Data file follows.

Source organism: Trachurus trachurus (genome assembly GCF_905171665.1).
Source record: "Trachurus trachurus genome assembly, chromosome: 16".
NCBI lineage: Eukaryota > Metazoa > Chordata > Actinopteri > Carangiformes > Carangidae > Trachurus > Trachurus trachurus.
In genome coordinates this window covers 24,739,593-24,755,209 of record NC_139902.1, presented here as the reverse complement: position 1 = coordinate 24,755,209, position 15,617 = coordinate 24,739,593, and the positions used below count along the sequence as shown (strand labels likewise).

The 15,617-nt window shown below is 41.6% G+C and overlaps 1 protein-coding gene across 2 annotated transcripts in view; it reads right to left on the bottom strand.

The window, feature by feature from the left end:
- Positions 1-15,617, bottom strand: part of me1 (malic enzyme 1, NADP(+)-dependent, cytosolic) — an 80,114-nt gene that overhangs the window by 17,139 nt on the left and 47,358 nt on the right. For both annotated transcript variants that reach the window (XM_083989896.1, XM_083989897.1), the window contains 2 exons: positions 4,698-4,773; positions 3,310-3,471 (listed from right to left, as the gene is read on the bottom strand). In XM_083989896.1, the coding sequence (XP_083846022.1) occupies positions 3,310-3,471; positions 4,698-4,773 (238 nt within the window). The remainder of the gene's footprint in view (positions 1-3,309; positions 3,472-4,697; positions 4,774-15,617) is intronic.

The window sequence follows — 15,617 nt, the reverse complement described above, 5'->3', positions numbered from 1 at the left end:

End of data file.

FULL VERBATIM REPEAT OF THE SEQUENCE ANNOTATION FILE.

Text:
Source organism: Trachurus trachurus (genome assembly GCF_905171665.1).
Source record: "Trachurus trachurus genome assembly, chromosome: 16".
NCBI lineage: Eukaryota > Metazoa > Chordata > Actinopteri > Carangiformes > Carangidae > Trachurus > Trachurus trachurus.
In genome coordinates this window covers 24,739,593-24,755,209 of record NC_139902.1, presented here as the reverse complement: position 1 = coordinate 24,755,209, position 15,617 = coordinate 24,739,593, and the positions used below count along the sequence as shown (strand labels likewise).

The 15,617-nt window shown below is 41.6% G+C and overlaps 1 protein-coding gene across 2 annotated transcripts in view; it reads right to left on the bottom strand.

The window, feature by feature from the left end:
- Positions 1-15,617, bottom strand: part of me1 (malic enzyme 1, NADP(+)-dependent, cytosolic) — an 80,114-nt gene that overhangs the window by 17,139 nt on the left and 47,358 nt on the right. For both annotated transcript variants that reach the window (XM_083989896.1, XM_083989897.1), the window contains 2 exons: positions 4,698-4,773; positions 3,310-3,471 (listed from right to left, as the gene is read on the bottom strand). In XM_083989896.1, the coding sequence (XP_083846022.1) occupies positions 3,310-3,471; positions 4,698-4,773 (238 nt within the window). The remainder of the gene's footprint in view (positions 1-3,309; positions 3,472-4,697; positions 4,774-15,617) is intronic.

The window sequence follows — 15,617 nt, the reverse complement described above, 5'->3', positions numbered from 1 at the left end: